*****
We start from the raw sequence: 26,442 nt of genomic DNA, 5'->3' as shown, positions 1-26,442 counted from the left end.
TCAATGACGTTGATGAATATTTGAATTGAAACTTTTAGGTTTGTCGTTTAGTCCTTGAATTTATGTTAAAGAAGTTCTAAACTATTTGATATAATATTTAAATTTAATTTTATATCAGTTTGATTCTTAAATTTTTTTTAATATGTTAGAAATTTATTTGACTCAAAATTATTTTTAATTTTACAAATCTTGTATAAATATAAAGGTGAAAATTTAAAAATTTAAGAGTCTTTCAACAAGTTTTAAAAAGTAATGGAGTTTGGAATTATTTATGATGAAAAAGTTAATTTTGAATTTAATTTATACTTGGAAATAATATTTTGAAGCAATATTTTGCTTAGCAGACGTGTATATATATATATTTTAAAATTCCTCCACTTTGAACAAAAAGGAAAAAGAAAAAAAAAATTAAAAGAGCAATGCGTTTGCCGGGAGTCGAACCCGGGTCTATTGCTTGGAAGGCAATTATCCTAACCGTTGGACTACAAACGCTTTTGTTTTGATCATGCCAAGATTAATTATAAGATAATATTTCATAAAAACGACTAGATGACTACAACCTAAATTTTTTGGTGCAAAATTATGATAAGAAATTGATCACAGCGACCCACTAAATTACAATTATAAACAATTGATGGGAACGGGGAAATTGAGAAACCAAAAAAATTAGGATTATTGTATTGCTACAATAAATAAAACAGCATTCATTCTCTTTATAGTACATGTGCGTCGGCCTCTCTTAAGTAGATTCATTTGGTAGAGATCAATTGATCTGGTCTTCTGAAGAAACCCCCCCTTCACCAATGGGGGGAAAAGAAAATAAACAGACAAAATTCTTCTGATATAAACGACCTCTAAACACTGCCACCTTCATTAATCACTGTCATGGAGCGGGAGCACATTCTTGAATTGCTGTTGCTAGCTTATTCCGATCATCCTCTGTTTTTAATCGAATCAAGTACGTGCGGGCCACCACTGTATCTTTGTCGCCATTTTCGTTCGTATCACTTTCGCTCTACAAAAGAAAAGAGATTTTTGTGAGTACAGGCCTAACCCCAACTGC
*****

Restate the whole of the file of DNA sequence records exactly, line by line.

We start from the raw sequence: 26,442 nt of genomic DNA, 5'->3' as shown, positions 1-26,442 counted from the left end.
TCAATGACGTTGATGAATATTTGAATTGAAACTTTTAGGTTTGTCGTTTAGTCCTTGAATTTATGTTAAAGAAGTTCTAAACTATTTGATATAATATTTAAATTTAATTTTATATCAGTTTGATTCTTAAATTTTTTTTAATATGTTAGAAATTTATTTGACTCAAAATTATTTTTAATTTTACAAATCTTGTATAAATATAAAGGTGAAAATTTAAAAATTTAAGAGTCTTTCAACAAGTTTTAAAAAGTAATGGAGTTTGGAATTATTTATGATGAAAAAGTTAATTTTGAATTTAATTTATACTTGGAAATAATATTTTGAAGCAATATTTTGCTTAGCAGACGTGTATATATATATATTTTAAAATTCCTCCACTTTGAACAAAAAGGAAAAAGAAAAAAAAAATTAAAAGAGCAATGCGTTTGCCGGGAGTCGAACCCGGGTCTATTGCTTGGAAGGCAATTATCCTAACCGTTGGACTACAAACGCTTTTGTTTTGATCATGCCAAGATTAATTATAAGATAATATTTCATAAAAACGACTAGATGACTACAACCTAAATTTTTTGGTGCAAAATTATGATAAGAAATTGATCACAGCGACCCACTAAATTACAATTATAAACAATTGATGGGAACGGGGAAATTGAGAAACCAAAAAAATTAGGATTATTGTATTGCTACAATAAATAAAACAGCATTCATTCTCTTTATAGTACATGTGCGTCGGCCTCTCTTAAGTAGATTCATTTGGTAGAGATCAATTGATCTGGTCTTCTGAAGAAACCCCCCCTTCACCAATGGGGGGAAAAGAAAATAAACAGACAAAATTCTTCTGATATAAACGACCTCTAAACACTGCCACCTTCATTAATCACTGTCATGGAGCGGGAGCACATTCTTGAATTGCTGTTGCTAGCTTATTCCGATCATCCTCTGTTTTTAATCGAATCAAGTACGTGCGGGCCACCACTGTATCTTTGTCGCCATTTTCGTTCGTATCACTTTCGCTCTACAAAAGAAAAGAGATTTTTGTGAGTACAGGCCTAACCCCAACTGC